Fresh off of a second place overall placement in the KidWind Challenge regional competition, the students in Luke Heath’s science class at Mauston High School were preparing for a trip to California and a spot in a national competition when COVID-19 hit. The competition was cancelled, but that did not discourage the students who worked to make their projects even better for this year’s competition.
The KidWind Challenge is a hands-on design competition involving wind and solar energy, where teams of students design and build small-scale wind turbines and solar structures at home or school. The regional competition is held at UW-Madison.
In spring of 2020, the Frosh 2 team from Mauston High School placed second overall, qualifying for the national competition at the American Wind Energy Association’s National Conference. Originally scheduled for June, the competition was ultimately cancelled due to COVID-19 restrictions. The team was one of three sent to the regional competition, with another team from the school finishing third overall.
“Last year was our first year in the kid wind competition, so we were kind of rookies,” said Heath. “We didn’t know what to expect, but they did well and they’re fired up about it now.”
This year the school is again sending three teams to the competition, with three turbines of varying designs. The competition is on March 6, 2021.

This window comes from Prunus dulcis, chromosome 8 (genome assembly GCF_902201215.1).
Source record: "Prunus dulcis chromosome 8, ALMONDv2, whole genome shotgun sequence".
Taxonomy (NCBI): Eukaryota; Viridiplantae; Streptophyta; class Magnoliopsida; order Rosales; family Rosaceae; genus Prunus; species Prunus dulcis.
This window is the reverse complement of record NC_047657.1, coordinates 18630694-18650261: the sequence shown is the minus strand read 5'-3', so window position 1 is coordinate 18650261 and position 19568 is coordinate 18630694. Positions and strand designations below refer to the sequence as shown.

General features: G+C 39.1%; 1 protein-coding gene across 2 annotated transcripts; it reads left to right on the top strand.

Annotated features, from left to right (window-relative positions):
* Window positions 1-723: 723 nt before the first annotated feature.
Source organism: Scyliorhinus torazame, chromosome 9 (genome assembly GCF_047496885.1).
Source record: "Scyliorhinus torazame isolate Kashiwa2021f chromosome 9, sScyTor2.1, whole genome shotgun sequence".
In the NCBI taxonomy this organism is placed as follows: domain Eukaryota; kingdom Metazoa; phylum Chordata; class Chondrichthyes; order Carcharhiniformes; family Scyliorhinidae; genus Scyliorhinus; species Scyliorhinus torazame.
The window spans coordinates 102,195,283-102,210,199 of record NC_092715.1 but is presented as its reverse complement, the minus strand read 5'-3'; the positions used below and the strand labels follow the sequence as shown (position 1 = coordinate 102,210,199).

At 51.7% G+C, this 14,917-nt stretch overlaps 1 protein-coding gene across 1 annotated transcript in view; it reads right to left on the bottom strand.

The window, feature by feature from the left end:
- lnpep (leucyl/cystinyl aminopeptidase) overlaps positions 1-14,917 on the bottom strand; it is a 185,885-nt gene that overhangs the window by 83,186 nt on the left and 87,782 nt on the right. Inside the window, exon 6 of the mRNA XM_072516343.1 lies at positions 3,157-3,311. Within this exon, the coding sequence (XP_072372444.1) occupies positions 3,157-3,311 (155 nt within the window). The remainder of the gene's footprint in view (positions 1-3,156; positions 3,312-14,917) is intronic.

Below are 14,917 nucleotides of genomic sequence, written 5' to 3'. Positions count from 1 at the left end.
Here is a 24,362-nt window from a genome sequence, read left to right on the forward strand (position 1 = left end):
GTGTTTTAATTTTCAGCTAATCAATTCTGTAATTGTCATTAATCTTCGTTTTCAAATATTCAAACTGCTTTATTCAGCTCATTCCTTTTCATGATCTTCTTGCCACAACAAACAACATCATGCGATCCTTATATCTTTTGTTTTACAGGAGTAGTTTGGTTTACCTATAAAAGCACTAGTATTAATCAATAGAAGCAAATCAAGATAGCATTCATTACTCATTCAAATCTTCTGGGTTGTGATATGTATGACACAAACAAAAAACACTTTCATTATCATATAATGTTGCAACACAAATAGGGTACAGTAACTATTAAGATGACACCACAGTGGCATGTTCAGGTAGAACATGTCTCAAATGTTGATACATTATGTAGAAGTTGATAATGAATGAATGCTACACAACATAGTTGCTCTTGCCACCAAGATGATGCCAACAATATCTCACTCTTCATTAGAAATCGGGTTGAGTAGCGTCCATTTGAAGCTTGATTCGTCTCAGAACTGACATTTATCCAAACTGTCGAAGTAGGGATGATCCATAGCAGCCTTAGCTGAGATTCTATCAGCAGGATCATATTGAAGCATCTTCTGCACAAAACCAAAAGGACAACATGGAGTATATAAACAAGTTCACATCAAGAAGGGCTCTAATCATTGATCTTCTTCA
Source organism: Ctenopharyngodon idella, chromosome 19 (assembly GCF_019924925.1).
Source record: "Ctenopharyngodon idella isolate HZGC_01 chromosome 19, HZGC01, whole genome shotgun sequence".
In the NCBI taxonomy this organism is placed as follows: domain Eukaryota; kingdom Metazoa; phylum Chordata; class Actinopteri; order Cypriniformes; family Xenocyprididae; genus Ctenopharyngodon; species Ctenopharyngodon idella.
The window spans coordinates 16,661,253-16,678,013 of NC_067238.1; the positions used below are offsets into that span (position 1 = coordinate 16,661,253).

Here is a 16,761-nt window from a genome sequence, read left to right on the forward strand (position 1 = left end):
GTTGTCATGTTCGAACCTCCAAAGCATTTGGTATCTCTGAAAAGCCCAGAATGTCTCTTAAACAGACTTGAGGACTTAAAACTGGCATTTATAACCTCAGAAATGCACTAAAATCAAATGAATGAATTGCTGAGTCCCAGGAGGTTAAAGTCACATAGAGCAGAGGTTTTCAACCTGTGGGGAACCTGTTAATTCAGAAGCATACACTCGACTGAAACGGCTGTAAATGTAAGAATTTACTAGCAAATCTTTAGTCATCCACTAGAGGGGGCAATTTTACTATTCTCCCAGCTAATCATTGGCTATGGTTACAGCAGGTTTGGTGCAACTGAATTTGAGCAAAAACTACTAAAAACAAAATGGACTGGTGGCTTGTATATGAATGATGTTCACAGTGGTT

“Our main problems last year was everything was really fast paced,” said Trevor Gottschall, whose team won third place overall and finished first in the climbing safety challenge. “We found ourselves in a lot of positions where we were unprepared for the in the moment decision making, so that’s the biggest thing we think we could do better this year.”
Utilizing their experience from last year’s competition, the teams are working to perfect their turbines. One of the teams is entering the same division as last year, where they are given all the pieces but the turbine blades. The other two teams are moving up in the divisions, with one team designing their own motor for the turbine from scratch, and the other using a pre-made motor but designing every other part of the turbine themselves.
Landon Bilka, a senior, was on the second place team from last year’s competition. He says the competition “opened his eyes” to new opportunities, and got him thinking of mechanical engineering as a path in college. For this year’s competition he is designing most of his turbine.
“I started with a base that is an old disk brake out of a car then welded in square tubing and formed a 90 degree angle so the blades can bypass the base, gaining a couple more inches,” Bilka said while describing his team’s turbine.
Bilka’s team designed their own gearbox, which they are hoping can take them to the next level. Each of the pieces of the turbine is mounted using brackets Bilka designed and printed using a 3D printer.
Heath says the competition this year should be fierce, but the students feel prepared.
“They’re judged on how well the turbine performs, how much electricity it produces,” Heath said. “But there is also a presentation in front of experts where (the students) explain how they built their turbine, the data they collected, then they’re also presented with problems like making a safety harness… they want you to think in the moment and problem solve. It was eye opening, but this year they’re prepared.”
The regional competition will take place virtually on March 6, and those teams that qualify for the national competition will head to Indianapolis, Indiana June 8-10 to compete.
Competing this year from Mauston High School are:
Team 1—2020 Seniors